The wikipedia article is a good starting point, but I'm also interested in how the specific regulations have changed over the years.

Currently, 3 norms must be achieved1 in tournaments that adhere to specific guidelines including foreign players, titled players, and a certain performance rating must be attained.

What was the origin of the current rules, and what were the earlier rules?

1. Usually... there are exceptions to this however.

  • I answered but deleted it - I expressed my opinions, only to find they were mirrored in the link you posted. The link's pretty much a full answer.
    – Tony Ennis
    Jun 16, 2012 at 13:29
  • @TonyEnnis I thought your answer was a good summary and added information, you didn't need to delete it!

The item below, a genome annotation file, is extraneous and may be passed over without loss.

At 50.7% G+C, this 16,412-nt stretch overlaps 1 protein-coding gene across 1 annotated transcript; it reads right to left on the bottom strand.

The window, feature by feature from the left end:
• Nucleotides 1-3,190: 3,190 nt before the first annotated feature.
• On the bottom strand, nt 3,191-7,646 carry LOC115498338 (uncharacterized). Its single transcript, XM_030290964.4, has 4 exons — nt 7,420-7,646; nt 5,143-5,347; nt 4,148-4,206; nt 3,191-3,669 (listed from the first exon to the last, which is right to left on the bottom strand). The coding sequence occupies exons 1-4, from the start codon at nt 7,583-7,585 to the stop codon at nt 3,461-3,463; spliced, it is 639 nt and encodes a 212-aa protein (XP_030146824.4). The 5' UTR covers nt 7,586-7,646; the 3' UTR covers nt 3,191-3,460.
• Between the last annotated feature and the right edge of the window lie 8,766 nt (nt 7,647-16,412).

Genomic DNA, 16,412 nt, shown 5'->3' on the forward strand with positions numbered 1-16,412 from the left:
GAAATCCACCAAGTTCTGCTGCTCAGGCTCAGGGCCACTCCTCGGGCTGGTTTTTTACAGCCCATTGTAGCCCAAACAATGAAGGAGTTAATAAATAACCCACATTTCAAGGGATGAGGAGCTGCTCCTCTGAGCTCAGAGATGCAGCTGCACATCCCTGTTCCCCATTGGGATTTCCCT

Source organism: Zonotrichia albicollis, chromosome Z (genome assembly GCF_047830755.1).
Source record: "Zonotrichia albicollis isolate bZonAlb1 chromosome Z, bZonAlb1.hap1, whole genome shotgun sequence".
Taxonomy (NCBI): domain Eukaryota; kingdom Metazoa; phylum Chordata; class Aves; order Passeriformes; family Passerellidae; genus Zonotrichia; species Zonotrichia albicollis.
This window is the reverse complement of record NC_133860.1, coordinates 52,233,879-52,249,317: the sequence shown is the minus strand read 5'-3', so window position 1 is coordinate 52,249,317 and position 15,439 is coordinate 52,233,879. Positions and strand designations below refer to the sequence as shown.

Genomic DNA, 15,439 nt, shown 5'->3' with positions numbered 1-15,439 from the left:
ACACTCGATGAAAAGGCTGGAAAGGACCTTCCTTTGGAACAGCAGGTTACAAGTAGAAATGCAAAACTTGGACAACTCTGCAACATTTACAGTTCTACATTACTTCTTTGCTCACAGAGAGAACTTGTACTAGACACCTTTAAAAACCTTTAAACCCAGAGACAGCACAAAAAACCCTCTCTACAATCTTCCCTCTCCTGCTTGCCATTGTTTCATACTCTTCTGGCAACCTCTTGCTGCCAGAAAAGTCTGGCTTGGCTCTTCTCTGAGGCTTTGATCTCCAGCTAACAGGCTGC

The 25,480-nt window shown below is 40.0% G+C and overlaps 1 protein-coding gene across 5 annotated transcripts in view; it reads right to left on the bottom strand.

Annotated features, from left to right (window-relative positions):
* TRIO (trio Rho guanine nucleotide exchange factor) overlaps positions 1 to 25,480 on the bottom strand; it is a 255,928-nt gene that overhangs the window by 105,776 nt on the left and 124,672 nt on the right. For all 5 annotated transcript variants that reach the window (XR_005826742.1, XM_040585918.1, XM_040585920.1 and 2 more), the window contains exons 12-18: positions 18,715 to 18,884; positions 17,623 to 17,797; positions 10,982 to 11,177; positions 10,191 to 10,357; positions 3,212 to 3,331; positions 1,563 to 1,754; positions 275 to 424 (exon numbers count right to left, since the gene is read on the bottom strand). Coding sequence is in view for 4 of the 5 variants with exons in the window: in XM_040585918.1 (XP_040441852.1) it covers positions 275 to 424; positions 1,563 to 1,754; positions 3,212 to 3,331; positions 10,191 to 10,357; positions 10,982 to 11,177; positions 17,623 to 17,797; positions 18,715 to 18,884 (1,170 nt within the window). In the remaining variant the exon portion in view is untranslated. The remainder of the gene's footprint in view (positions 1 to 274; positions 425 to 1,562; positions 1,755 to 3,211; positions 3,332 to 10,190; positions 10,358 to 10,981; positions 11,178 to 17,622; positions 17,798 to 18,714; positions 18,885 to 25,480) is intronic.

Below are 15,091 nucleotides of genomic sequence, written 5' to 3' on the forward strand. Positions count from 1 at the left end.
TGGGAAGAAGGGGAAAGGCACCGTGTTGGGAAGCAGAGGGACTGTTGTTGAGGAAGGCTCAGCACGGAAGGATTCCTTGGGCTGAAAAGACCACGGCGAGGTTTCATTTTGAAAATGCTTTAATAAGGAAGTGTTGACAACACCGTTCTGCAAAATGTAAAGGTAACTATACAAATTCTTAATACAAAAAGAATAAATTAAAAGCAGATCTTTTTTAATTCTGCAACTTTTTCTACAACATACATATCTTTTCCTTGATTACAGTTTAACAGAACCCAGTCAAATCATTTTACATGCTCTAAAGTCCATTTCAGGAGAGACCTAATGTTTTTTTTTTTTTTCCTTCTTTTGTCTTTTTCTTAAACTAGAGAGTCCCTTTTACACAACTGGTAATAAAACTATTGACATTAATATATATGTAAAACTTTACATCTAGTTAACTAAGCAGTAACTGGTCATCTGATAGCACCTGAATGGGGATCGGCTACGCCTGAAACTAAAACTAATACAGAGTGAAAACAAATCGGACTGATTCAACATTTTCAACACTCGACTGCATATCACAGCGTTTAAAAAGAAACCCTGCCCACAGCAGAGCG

– Andrew
    Jun 16, 2012 at 14:50
  • Ok, I put it back; SO retains deleted posts for a while.
    – Tony Ennis
    Jun 16, 2012 at 19:26

1 Answer 1


One way it is evolving is with the informal 'super-GM' title. At one time, there weren't many GMs. Being a GM was being in an elite club. Now there are a lot of GMs and the differences in their strengths are beginning to show. (I'm not talking about a GM's performance degrading due to age...)

From the wiki linked below:

In 1972 there were only 88 GMs with 33 representing the USSR. The current FIDE ratings list includes over 1000 grandmasters.

Perhaps 20 years ago, a GM rated 2600 was a 'super GM'. Now 2700 could well be that mark, with some GMs peaking at 2850 or so.

Also from the article:

December 2008 saw a record number of GMs (1,192) and IMs (2,916) causing some FIDE officials to suggest that FIDE should consider an "elite grandmaster" title.[17] The unofficial title, "Super Grandmaster", is often used by players to refer to those with a 2700+ rating to distinguish the most serious world champion contenders.

Read more here. This article also includes a synopsis of how GM and IM norms are earned, including rules changes by year. It's very interesting.


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